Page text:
Amazon (NASDAQ:AMZN) no longer needs FedEx (NYSE:FDX). But that's actually not so bad for the shipping company, which is cutting ties with the e-commerce giant. In many ways, these two companies had long been using each other, all the while knowing that a breakup was inevitable.
So now that FedEx has opted to not renew its domestic FedEx Express partnership with Amazon, the companies become only rivals. The online giant has been building up its delivery capacity for everything from full tractor-trailer loads of freight to last-mile delivery of individual orders using vans, third-party carriers created as Amazon delivery companies, and maybe eventually drones and robots.
In one sense, this split isn't a big deal for either company. FedEx only earned 1.3% of its total revenue from Amazon in 2018, and the online leader has been much more reliant on UPS (NYSE:UPS) and the United States Postal Service. Viewed from another angle, though, it's a nearly unprecedented decision to start saying no to business from a (somewhat) significant customer that is also a competitor.
What's next for Amazon, FedEx, and UPS?
Amazon and FedEx were a couple that everyone knew was destined to split -- the shipping service just made its move first. That has allowed FedEx to control the narrative, and explain that it ended the relationship so it could pursue other opportunities (the business equivalent of "I think we should see other people").
"There is significant demand and opportunity for growth in e-commerce which is expected to grow from 50 million to 100 million packages a day in the U.S. by 2026," the company said in a statement. "FedEx has already built out the network and capacity to serve thousands of retailers in the e-commerce space."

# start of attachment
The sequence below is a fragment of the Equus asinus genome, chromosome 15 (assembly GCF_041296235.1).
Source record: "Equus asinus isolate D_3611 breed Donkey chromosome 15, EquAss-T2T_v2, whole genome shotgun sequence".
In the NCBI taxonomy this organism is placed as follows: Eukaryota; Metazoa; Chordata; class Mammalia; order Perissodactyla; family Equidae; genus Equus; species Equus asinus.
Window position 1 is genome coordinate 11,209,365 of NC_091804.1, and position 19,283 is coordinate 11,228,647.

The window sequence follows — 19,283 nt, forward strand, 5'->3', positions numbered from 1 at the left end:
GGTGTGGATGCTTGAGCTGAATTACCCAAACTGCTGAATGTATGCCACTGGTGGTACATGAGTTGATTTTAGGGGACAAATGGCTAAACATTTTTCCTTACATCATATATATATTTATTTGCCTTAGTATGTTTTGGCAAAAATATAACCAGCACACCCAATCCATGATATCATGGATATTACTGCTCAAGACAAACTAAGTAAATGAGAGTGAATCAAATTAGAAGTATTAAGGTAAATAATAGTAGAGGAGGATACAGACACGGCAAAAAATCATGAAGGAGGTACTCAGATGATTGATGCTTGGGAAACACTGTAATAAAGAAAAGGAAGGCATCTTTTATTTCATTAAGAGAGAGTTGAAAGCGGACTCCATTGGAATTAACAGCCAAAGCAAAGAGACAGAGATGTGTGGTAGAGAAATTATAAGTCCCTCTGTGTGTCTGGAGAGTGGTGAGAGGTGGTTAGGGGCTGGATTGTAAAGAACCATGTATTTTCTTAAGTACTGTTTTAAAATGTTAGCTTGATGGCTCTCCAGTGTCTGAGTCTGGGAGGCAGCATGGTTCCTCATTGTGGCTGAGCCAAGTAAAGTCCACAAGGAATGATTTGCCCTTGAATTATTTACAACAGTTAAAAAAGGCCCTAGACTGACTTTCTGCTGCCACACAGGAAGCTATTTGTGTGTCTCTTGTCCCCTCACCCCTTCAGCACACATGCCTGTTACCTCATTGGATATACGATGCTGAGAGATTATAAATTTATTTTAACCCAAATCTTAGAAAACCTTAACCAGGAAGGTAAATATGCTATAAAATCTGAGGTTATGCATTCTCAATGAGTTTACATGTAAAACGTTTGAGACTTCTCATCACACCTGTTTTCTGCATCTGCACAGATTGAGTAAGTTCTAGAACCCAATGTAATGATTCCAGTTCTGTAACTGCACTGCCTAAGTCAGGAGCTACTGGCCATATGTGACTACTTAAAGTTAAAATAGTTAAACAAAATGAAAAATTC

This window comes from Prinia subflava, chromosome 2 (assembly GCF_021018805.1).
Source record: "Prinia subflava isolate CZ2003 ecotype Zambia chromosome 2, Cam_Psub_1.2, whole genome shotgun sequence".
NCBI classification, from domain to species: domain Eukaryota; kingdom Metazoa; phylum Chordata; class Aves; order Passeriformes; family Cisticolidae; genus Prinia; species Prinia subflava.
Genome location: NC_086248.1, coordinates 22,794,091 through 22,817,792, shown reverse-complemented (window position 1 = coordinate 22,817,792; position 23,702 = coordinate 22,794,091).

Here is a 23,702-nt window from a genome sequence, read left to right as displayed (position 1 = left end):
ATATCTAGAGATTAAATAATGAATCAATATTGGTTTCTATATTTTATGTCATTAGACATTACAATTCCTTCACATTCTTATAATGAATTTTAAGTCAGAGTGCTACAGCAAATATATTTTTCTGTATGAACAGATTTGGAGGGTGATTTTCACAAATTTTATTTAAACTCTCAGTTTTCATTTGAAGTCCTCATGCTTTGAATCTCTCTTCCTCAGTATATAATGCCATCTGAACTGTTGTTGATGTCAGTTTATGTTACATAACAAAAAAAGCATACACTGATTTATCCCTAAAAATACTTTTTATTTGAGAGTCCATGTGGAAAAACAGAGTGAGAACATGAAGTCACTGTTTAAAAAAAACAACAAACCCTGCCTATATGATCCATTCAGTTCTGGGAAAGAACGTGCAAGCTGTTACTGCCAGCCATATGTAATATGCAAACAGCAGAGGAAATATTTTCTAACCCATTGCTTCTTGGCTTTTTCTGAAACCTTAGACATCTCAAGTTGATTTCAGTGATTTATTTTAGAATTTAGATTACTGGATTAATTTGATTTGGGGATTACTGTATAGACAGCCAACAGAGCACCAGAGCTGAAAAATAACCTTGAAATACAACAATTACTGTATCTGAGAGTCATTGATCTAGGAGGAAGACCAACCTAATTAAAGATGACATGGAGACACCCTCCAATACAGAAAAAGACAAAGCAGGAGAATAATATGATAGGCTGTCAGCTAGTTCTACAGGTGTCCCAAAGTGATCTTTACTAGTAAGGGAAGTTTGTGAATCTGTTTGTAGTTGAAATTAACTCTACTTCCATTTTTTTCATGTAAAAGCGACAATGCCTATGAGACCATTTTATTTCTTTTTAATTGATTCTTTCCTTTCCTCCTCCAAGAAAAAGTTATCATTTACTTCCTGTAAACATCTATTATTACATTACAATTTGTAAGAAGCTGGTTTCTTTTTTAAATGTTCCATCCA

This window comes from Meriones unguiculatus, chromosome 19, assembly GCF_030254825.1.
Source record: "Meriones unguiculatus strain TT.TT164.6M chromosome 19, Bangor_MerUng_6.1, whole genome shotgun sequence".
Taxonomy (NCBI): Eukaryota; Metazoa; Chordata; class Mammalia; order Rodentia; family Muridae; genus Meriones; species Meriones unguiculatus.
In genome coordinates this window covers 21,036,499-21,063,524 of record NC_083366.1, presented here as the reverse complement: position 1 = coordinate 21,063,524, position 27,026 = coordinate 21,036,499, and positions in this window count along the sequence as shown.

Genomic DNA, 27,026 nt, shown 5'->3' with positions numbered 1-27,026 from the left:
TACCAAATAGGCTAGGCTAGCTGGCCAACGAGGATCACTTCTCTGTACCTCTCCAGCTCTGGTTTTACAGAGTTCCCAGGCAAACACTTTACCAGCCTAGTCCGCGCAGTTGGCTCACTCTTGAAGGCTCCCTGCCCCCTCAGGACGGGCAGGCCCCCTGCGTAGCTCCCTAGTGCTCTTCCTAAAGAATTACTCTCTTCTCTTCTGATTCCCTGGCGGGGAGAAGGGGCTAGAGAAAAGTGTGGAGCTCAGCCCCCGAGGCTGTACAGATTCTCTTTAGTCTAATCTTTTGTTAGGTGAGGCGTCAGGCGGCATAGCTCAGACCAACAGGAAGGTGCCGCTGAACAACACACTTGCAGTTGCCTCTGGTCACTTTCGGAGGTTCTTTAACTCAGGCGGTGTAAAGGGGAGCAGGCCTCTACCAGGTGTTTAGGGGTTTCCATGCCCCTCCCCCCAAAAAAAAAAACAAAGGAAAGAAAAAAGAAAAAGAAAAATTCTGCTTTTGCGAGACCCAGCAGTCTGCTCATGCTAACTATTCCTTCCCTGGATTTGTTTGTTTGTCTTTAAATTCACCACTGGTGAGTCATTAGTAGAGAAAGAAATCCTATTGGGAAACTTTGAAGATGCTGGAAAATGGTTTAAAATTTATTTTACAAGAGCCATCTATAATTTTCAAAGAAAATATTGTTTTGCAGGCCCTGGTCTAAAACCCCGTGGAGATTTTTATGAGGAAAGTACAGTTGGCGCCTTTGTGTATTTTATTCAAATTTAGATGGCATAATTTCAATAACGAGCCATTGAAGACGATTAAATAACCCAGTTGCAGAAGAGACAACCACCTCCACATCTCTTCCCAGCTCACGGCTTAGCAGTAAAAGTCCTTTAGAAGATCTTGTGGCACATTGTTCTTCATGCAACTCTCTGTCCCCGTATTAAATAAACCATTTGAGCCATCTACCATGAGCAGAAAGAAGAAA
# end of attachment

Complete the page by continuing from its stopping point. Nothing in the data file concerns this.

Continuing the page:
Of course, a lot of that package growth will come from Amazon, but there still will be tens of millions of new packages from other retailers that will need to be delivered. FedEx can compete for that that business alongside Amazon, which intends to use its growing shipping capacity to serve third parties.
FedEx could also reap some reputational rewards from disassociating with a company that's seen as a digital bully. And it's likely to be viewed as a more attractive choice by retailers who now won't have to worry about what their shipping partner might be doing with its data.
Still, the big winners here in the short term will be UPS and the U.S. Postal Service. UPS handles about 21% of Amazon's packages while the USPS handles 62%, according to a January Motley Fool article. Both of those carriers should see small increases in business, at least until the online leader builds up its own shipping capacity.
In the longer term, UPS and to a lesser extent the Postal Service, should also worry about having a huge customer that's also a competitor. Both will be vulnerable if Amazon pushes for a better deal, but that's leverage the retailer probably won't use in the immediate future.
What's next for shipping?
Amazon wants to disrupt the shipping business, which it can do by offering lower prices to third-party customers, since the prime purpose of its fleet of planes, trucks, and vans is delivering its own packages. That doesn't mean many major retailers will take advantage. It's hard to imagine Walmart or Target, for example, choosing to send more revenue into Amazon's coffers.
Given that, there should be plenty of shipping business for FedEx to pursue that could replace what it's giving up -- and then some. This may be the rare instance of a breakup that both companies come out of stronger.